Kyuquot, Essences & Plato's Cave Via Halsman, Sander & SternWednesday, November 18, 2009
It was sometime in 1967 that I attended a concert of the Jefferson Airplane at Fillmore West in San Francisco. I had hair down to my shoulders but I was as straight as an arrow. It was at the concert that I first began to find connections between what I had learned from Ramón Xirau in Mexico City about philosophy and in particular about Plato in relation to the reality of everyday living. It was at this concert that I spotted a young woman sitting at a corner staring at a little cocktail glass of crème de menthe. She was staring, I quickly ascertained at the greenness of the liquid. I am sure that for her the green was to ti esti, or the equivalent in English from the Greek, that what it is. She was staring at (in her imagination) absolute green, or Plato’s idea of essence.
As I continued in my hobby of photography that year and began toying with the possibility of perhaps making money from it I had with me the inspiration of three photographers I admired. One was and is (he is very much alive) American Bert Stern. The other two were the Latvian Philippe Halsman and the German August Sander. I have always been attracted to their spare style and their respect for their subjects.
In February 1992 I traveled to the remote community of Kyuquot, BC on Vancouver Island. I had been dispatched to teach photography for a weekend to eager students who were members of the Kyuquot Native Tribe. That weekend became a blur in my memory and when I looked at the pictures of them this morning (I am writing yesterday’s blog today, Thursday, morning) all I saw were their smiles. There were lots of smiles. They were eager to learn.
Any one of those classes that I taught for the Emily Carr Outreach Program would have been a classic, “Today we are going to look at exposure and sharpness, tomorrow we will discuss the rules of composition.” Since this was before the digital revolution I took along Polaroid b+w instant 35mm slide film and a little motorized processor. My students could shoot one day and we could project the next day their results. It was fun.
Last night as I was going home from six hours of teaching The Contemporary Portrait Nude and Portraiture Through the Ages at Focal Point on 10th Avenue I was shocked to realize how teaching photography has changed (from my perspective).
In the nude class we have the most fantastic models (male and female) and we progress in how the nude has been seen not only in photography but in painting. Since our class is supposed to be contemporary we even had one segment where we bring in Yuliya a most interesting model that specializes in fetish. She holds a degree from Simon Fraser but in her spare time she sits on businessmen’s faces or presses her stiletto heels on their nether parts. The photo sessions in our class are tame by comparison but my students get to know a bit more than just the idea of a nude as simply a body sculpture and how parts of the body resemble dunes in the Sahara.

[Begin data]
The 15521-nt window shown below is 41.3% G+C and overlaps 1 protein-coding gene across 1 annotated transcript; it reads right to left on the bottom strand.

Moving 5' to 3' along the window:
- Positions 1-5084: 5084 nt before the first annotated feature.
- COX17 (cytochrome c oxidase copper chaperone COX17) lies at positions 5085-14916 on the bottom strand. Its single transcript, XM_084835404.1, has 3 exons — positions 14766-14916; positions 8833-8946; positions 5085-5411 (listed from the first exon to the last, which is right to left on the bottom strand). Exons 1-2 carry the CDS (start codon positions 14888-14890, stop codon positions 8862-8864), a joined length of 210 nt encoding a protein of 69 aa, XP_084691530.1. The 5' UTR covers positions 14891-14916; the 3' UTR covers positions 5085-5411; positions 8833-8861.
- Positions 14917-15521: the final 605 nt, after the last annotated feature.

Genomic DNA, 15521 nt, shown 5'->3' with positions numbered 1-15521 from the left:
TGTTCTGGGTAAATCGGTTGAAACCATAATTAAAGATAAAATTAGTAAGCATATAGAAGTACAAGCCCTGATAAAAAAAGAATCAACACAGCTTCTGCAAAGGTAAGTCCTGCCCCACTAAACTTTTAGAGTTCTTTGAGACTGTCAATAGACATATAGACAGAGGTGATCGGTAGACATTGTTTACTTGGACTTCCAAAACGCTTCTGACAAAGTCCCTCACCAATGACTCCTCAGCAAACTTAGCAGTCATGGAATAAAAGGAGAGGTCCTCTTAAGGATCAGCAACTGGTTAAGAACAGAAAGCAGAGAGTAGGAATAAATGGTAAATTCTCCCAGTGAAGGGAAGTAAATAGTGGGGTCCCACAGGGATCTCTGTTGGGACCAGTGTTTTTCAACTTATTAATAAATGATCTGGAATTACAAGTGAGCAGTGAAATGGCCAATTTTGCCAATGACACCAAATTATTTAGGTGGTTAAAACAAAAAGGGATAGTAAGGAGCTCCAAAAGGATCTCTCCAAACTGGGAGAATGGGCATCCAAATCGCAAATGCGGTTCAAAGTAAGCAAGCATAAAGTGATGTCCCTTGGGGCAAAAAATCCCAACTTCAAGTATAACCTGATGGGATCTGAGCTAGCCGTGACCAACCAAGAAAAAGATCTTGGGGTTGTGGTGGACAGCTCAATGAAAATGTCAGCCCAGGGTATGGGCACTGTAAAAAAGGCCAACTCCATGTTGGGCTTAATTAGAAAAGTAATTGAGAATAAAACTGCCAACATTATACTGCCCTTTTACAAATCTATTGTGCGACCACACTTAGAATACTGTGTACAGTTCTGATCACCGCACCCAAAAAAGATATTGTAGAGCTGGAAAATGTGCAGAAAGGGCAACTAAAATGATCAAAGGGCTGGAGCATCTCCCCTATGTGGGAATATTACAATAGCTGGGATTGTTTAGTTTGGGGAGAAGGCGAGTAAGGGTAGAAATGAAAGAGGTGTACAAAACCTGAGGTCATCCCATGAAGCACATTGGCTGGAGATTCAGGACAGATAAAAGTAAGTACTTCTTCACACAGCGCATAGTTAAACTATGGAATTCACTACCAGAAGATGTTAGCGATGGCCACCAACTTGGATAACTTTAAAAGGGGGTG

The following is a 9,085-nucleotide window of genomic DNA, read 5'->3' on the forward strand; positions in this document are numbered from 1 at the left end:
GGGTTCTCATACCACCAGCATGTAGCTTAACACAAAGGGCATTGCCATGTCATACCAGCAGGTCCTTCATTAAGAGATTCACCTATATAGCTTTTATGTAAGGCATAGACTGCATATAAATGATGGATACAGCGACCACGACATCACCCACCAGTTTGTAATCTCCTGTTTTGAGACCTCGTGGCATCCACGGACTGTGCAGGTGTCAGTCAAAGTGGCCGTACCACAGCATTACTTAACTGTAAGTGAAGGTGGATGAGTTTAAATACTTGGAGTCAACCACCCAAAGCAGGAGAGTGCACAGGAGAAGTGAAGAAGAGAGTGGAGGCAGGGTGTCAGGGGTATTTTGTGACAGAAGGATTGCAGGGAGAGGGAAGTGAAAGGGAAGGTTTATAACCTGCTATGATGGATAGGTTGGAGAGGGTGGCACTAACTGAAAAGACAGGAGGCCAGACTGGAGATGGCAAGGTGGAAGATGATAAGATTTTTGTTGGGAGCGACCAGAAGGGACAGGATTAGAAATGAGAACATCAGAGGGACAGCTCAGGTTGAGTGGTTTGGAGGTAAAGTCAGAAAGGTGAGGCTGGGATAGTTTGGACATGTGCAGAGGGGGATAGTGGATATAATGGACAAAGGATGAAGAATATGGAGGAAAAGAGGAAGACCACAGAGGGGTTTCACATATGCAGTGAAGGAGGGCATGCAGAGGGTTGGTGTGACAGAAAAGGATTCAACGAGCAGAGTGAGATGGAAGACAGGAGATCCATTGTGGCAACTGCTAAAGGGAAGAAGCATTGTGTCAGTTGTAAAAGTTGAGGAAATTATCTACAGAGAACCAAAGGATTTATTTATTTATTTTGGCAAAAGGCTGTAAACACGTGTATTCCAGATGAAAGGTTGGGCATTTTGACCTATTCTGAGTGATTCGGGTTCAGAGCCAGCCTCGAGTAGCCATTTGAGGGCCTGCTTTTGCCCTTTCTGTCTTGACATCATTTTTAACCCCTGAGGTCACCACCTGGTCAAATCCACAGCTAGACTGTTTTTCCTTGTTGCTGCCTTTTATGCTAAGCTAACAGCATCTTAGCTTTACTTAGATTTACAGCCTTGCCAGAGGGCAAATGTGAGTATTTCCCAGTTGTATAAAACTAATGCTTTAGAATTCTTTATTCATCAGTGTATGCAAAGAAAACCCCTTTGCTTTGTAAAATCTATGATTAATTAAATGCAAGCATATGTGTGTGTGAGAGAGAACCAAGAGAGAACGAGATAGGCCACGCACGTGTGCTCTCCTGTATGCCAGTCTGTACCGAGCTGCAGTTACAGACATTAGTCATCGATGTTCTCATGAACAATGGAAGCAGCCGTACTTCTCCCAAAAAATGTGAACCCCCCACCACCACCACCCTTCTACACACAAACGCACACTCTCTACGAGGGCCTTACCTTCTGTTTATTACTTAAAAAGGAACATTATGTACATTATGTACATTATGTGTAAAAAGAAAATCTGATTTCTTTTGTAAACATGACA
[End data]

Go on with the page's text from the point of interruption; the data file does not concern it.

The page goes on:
In the other class, as an example, we projected yesterday the students’ pictures of models that we dressed up (or undressed) to resemble paintings by El Greco, John Singer Sargent and photographs by Man Ray.
I finished the class by explaining that Bert Stern, in particular, had taught me (through his pictures) the idea of removing from a potential photograph all that was not necessary while retaining the essence of the person being photographed. This essence was and is that which without it the person loses his or her identity. As an example I cited Stern’s photograph of a business-suited Gary Cooper holding a Western Colt .45. The gun (and only just the gun) instantly made the man the troubled lawman of High Noon. I told my class how Halsman had almost pushed Humphrey Bogart into collapse by telling Bogart he did not want to take his picture as crook or as detective but as his essential self.
Of August Sander who reverently photographed the professions (both the elites and the poor down to the beggars) of Germany for fifty years (the first half of the 20th century) I told my class that rare in this 21st century was his ability to respect the humanity of his subjects even when his subjects were members of the Nazi Party or elements of the SS. Specially troubling but beautiful were portraits of Jews taken in the late 30s who in retrospect we know vanished soon after. For Sander the essence of his subjects was the fact that they were human.
I finished my class, not with an explanation of sharpness and exposure (I did delve on the idea of controlling contrast) but with a sketch on the board of Plato’s cave and an explanation of the chained men, unable to move from their stone bench, who saw "reality" projected (blurred and flickering like the fire between them and the opening to the cave at their back) on the wall in front of them. I told my students of the curious novel by José Saramago, La Caverna, where during the excavation of a mall in Lisbon, a cave is found with the remnants of charcoal, a stone bench and some chains…
1. Eugene Leo
2. Natalie Jack
3. Anita Jack
4. Kathy Williams
5. Marilyn Short
6. Robert John
7. Bonnie Jack
8. Nancy Gillette
9. Therese Smuith
10 Warren Short
11. Ruth Zand
12 Valerie Hansen
13 Velian Vincent
The smiles of my students in Kyuquot remind me of the simple and naïve world we all seemed to live in once and I now wonder how my new students will tackle the complexity of a world that seems to have forgotten the essences.
Addendum: I noticed the sweater I was wearing in the picture above. I remember that I had bought it at a discount store for under $10. It was Scottish wool and it had been knit in Scoland. Just a few weeks ago I photographed Rebecca in the fall garden with the same sweater here